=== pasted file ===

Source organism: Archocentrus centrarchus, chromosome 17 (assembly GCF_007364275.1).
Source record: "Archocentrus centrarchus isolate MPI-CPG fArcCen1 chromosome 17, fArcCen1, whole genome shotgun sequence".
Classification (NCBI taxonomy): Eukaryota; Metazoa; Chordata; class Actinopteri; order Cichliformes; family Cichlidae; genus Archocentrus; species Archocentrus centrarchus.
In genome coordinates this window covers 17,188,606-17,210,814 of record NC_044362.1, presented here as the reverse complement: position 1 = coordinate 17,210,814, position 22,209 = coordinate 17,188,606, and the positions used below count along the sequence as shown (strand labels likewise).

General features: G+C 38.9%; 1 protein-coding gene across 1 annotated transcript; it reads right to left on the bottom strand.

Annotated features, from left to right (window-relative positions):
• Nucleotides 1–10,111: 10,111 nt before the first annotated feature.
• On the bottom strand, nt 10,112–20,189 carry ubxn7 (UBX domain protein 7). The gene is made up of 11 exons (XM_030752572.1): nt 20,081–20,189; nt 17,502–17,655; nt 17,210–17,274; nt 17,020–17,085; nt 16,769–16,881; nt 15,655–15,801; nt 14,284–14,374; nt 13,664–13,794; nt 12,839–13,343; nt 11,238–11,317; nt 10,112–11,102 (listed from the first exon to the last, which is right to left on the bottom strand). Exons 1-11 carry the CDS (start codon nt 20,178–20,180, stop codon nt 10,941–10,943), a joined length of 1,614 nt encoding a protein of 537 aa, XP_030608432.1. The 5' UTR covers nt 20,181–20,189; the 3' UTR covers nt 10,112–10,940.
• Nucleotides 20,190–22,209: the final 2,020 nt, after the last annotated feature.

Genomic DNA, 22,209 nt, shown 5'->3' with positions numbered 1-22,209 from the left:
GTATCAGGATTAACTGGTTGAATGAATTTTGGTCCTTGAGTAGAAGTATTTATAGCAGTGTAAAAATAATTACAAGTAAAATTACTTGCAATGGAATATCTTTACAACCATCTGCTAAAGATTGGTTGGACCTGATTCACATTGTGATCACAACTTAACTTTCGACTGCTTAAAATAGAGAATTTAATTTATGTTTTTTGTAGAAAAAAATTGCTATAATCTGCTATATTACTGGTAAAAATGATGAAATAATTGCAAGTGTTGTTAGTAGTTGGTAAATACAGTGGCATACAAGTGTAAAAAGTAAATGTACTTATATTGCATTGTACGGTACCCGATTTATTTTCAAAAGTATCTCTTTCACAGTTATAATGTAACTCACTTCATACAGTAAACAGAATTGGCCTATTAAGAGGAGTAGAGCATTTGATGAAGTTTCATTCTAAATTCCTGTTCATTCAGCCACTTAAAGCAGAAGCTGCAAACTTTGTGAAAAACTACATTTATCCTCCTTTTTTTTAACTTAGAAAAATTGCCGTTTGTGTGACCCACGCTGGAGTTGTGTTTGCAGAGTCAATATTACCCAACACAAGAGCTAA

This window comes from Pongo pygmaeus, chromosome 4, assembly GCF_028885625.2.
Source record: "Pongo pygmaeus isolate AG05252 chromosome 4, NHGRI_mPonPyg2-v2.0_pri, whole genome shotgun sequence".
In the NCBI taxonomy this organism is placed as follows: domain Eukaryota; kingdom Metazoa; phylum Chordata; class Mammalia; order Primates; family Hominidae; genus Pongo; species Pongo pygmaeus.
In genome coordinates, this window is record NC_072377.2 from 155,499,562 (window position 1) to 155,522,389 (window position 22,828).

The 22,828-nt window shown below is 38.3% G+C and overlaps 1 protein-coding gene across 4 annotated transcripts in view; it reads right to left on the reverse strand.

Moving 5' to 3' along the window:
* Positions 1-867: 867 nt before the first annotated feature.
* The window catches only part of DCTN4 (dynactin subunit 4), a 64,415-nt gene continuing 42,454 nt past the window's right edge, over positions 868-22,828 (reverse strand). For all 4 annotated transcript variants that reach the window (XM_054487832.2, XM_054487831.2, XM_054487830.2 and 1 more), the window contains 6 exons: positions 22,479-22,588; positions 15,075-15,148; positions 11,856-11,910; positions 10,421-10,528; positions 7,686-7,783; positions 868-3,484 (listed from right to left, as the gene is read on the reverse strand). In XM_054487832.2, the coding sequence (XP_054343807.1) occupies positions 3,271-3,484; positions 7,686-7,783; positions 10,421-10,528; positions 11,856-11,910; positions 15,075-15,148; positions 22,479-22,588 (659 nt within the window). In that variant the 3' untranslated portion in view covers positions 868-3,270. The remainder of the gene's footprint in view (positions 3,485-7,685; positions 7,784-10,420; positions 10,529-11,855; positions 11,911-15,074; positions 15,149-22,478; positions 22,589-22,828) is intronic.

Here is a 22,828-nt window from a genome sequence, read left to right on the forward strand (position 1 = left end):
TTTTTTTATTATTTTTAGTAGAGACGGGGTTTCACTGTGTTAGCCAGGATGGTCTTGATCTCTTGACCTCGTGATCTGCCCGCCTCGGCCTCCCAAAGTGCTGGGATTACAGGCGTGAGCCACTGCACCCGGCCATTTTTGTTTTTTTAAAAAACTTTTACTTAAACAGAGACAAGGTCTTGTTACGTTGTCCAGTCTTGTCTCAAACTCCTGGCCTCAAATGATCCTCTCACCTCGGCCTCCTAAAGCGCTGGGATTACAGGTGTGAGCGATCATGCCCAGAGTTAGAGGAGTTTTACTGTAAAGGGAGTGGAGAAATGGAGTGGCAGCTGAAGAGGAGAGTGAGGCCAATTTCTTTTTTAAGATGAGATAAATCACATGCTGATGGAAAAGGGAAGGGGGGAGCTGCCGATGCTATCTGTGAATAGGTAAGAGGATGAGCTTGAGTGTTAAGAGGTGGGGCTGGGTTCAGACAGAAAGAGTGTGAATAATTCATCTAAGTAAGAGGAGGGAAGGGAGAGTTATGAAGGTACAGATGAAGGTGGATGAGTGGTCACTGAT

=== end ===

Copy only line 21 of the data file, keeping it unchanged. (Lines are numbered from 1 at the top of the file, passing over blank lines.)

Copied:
TTTTTTTATTATTTTTAGTAGAGACGGGGTTTCACTGTGTTAGCCAGGATGGTCTTGATCTCTTGACCTCGTGATCTGCCCGCCTCGGCCTCCCAAAGTGCTGGGATTACAGGCGTGAGCCACTGCACCCGGCCATTTTTGTTTTTTTAAAAAACTTTTACTTAAACAGAGACAAGGTCTTGTTACGTTGTCCAGTCTTGTCTCAAACTCCTGGCCTCAAATGATCCTCTCACCTCGGCCTCCTAAAGCGCTGGGATTACAGGTGTGAGCGATCATGCCCAGAGTTAGAGGAGTTTTACTGTAAAGGGAGTGGAGAAATGGAGTGGCAGCTGAAGAGGAGAGTGAGGCCAATTTCTTTTTTAAGATGAGATAAATCACATGCTGATGGAAAAGGGAAGGGGGGAGCTGCCGATGCTATCTGTGAATAGGTAAGAGGATGAGCTTGAGTGTTAAGAGGTGGGGCTGGGTTCAGACAGAAAGAGTGTGAATAATTCATCTAAGTAAGAGGAGGGAAGGGAGAGTTATGAAGGTACAGATGAAGGTGGATGAGTGGTCACTGAT